Abstract: It is believed that export firms are more productive than non-export firms. The reasons for that exporting firms have to endure additional cost because of transport costs, marketing research, advertising, local regulations etc. Export firms are also inclined to pay higher wages than non-export firms, because they use a higher skilled and more productive labours. Hence, export firms have to be more productive due to these additional costs. The aim of this study is to explain whether the productivity advantage of export firms does lead to a profitability advantage of exporters compared to non-export firms. For this reason, this paper attempts to summarise previous empirical studies on the firm level data considering the relationship between exporting firms, productivity, and profitability.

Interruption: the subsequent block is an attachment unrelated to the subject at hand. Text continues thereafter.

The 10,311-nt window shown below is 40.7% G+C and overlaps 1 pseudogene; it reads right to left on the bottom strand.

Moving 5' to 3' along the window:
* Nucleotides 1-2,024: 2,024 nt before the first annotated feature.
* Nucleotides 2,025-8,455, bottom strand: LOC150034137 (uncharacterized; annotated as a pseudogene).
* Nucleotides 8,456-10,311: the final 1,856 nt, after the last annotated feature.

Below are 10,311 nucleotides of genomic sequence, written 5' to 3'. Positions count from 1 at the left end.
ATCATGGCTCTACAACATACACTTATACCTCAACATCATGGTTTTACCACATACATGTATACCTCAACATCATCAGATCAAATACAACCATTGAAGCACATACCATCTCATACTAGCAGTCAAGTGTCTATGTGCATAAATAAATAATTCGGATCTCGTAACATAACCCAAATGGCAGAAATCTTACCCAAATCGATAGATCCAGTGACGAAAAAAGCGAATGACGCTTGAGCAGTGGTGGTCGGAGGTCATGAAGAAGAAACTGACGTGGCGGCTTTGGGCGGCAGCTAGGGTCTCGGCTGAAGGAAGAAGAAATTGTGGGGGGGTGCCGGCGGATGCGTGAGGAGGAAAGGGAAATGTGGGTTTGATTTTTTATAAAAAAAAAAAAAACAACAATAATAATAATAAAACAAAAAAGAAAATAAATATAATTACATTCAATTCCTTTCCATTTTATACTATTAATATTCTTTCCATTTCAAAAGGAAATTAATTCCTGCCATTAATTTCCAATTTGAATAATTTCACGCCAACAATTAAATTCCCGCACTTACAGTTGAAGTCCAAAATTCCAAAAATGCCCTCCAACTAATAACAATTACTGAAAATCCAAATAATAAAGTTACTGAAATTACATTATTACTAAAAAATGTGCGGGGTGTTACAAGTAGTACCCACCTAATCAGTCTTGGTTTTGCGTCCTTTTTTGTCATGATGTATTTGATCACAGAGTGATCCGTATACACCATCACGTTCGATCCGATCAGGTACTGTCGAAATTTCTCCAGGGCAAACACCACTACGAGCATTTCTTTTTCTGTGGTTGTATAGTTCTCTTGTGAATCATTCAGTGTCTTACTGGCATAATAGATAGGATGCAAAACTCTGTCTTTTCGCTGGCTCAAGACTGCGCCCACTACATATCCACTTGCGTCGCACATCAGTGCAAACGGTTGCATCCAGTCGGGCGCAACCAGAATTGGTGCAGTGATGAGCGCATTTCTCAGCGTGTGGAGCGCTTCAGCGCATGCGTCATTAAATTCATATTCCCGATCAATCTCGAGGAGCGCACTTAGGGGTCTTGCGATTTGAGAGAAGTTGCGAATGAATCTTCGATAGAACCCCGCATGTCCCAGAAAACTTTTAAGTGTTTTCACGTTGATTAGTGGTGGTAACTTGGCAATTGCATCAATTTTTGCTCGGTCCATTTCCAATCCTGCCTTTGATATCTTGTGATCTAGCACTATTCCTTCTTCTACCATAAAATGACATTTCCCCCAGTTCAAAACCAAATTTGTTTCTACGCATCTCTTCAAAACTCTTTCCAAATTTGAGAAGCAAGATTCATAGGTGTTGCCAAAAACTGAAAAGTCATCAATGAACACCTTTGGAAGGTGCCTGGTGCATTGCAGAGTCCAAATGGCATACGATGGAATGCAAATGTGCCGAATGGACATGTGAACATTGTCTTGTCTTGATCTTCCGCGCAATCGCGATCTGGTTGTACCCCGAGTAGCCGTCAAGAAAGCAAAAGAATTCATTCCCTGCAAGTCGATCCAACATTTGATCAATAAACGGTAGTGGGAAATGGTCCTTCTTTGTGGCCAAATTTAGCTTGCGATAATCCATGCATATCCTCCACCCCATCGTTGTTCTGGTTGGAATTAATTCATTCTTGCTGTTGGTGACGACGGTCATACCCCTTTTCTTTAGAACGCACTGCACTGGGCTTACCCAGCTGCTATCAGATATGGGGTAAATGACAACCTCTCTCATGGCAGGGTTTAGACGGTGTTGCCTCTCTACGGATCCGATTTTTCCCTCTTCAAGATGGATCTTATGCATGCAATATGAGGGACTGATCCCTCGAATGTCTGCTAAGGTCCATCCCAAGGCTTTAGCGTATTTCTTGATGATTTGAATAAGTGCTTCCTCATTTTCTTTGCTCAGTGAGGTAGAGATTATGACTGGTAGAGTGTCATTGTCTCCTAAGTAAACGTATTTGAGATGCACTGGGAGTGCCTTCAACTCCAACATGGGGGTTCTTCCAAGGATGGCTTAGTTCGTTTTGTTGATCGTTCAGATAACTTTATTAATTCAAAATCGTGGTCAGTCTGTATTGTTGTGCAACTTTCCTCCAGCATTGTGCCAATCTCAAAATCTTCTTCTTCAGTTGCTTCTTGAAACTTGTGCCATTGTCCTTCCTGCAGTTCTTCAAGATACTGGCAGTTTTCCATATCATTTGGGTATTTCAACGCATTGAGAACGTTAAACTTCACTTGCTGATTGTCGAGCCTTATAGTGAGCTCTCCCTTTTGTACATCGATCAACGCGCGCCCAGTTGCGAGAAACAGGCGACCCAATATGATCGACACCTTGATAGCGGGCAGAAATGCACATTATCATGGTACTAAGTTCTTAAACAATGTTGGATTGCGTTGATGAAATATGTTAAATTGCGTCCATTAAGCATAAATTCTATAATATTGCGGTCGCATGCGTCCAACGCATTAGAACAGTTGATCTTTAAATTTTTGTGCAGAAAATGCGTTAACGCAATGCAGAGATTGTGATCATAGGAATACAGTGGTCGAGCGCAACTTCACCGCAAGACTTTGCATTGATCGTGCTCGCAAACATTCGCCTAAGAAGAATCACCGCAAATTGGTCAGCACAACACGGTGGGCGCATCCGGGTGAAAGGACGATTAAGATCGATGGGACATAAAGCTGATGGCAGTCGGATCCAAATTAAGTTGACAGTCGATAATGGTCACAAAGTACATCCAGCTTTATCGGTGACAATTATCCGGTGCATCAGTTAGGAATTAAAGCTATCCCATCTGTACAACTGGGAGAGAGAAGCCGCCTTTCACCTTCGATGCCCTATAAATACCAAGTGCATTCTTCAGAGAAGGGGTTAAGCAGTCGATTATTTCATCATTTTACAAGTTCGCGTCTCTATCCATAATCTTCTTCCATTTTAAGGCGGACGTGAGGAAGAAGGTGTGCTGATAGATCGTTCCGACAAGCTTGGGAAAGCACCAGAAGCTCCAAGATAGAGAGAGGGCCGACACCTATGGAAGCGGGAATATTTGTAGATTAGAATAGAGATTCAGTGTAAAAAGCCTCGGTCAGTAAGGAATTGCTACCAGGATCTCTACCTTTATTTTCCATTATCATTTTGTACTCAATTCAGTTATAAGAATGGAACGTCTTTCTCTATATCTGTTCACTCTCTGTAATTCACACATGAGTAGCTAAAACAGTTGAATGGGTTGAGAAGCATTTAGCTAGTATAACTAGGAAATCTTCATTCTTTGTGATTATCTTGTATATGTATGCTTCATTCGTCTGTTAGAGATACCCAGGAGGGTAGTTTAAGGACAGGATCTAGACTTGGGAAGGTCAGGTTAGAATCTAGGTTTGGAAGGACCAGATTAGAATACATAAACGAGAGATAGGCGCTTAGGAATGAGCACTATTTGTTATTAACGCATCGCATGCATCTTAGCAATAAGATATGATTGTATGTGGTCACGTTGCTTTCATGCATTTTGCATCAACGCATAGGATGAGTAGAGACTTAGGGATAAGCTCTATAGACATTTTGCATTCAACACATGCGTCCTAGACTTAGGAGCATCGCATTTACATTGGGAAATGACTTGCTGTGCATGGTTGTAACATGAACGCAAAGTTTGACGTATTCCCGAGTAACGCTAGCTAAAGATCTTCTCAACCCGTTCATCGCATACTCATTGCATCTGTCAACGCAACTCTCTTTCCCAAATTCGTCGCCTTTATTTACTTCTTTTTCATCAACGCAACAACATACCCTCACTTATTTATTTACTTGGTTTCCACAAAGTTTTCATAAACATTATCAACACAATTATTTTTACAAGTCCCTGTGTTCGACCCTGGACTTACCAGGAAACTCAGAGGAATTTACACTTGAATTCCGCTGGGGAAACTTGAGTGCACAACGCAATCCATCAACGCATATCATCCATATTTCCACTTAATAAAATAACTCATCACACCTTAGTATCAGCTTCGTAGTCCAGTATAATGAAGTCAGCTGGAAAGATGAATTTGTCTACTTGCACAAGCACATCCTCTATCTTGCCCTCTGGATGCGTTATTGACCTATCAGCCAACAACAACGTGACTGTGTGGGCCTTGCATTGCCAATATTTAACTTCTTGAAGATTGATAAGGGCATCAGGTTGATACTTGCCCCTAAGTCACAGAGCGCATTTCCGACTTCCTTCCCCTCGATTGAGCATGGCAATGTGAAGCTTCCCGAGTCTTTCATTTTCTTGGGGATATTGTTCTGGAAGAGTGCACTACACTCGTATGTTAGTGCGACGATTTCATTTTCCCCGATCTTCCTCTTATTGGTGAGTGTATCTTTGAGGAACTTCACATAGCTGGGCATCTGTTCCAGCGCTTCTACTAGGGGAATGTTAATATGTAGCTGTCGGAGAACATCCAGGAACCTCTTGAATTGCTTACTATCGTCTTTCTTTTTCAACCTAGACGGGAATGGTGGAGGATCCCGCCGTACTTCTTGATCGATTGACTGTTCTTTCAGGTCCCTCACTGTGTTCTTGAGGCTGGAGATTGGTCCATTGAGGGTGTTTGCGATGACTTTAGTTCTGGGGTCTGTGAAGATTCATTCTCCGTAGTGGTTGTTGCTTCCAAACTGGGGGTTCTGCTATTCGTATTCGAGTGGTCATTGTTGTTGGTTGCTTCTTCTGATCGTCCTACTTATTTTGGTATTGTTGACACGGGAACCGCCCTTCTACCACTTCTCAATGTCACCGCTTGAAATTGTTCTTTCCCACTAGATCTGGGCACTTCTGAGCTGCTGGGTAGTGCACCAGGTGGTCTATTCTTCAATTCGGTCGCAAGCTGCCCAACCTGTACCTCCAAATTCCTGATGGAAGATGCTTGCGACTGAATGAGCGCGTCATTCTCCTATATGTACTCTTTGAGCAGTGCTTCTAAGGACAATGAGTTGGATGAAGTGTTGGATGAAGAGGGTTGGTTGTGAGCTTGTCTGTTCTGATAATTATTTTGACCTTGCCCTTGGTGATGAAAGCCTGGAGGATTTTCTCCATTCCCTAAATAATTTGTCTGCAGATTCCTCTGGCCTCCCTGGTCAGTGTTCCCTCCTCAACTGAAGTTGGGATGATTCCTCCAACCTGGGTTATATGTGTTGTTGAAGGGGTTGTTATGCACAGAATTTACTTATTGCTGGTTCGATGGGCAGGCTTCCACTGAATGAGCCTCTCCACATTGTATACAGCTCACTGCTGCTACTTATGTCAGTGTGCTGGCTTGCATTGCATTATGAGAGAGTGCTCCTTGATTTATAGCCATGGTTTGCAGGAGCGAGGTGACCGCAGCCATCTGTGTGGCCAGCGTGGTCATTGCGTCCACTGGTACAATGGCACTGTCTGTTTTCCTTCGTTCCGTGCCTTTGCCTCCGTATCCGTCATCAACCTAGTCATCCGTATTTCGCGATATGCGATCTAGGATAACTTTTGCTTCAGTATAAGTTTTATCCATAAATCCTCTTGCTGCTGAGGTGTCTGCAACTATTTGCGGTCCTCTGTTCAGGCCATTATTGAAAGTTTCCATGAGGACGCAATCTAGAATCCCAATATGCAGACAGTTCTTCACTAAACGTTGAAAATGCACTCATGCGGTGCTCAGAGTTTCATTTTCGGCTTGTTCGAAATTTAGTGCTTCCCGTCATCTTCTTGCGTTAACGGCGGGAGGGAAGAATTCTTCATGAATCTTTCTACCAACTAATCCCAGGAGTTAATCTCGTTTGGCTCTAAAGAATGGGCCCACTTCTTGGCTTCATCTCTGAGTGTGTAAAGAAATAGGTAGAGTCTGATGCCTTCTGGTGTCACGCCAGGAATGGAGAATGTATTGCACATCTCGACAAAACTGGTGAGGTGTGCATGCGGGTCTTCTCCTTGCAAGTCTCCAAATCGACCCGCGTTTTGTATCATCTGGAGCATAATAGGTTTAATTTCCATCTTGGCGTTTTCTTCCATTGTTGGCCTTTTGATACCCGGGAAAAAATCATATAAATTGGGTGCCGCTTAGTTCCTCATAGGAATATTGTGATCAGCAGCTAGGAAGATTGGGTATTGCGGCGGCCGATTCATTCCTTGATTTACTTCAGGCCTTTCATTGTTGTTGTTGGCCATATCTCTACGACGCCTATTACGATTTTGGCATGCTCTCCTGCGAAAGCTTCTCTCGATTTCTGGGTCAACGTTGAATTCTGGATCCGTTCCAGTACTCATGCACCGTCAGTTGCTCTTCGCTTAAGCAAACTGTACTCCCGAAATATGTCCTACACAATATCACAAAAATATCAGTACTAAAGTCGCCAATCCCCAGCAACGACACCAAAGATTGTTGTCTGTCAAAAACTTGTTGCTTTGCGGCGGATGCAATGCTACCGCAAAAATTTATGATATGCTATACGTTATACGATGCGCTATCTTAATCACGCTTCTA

Keywords: Productivity; Profitability; Exporting Firms; Manufacturing Sectors; Firm Level Data.
    JEL: D22 F14 L60
  19. By: Daniel Rais
    Abstract: More than three decades of research on trade costs and goods trade have unveiled fundamental insights into the determinants, the nature and the consequences of goods trade agreements. A cottage literature has also evolved studying similar issues from a services trade perspective, but the two-way interaction between goods and services trade has not been explored formally. Webridge this gap by providing a formal treatment of the inter-linkages between goods and services trade. The model provides insights into how trade agreements impact goods and services trade. We also explore the impact of the complementarities of goods and services agreements on goods and services trade empirically using bilateral goods and services trade data for OECD and BRICS trading partners over 1995-2010.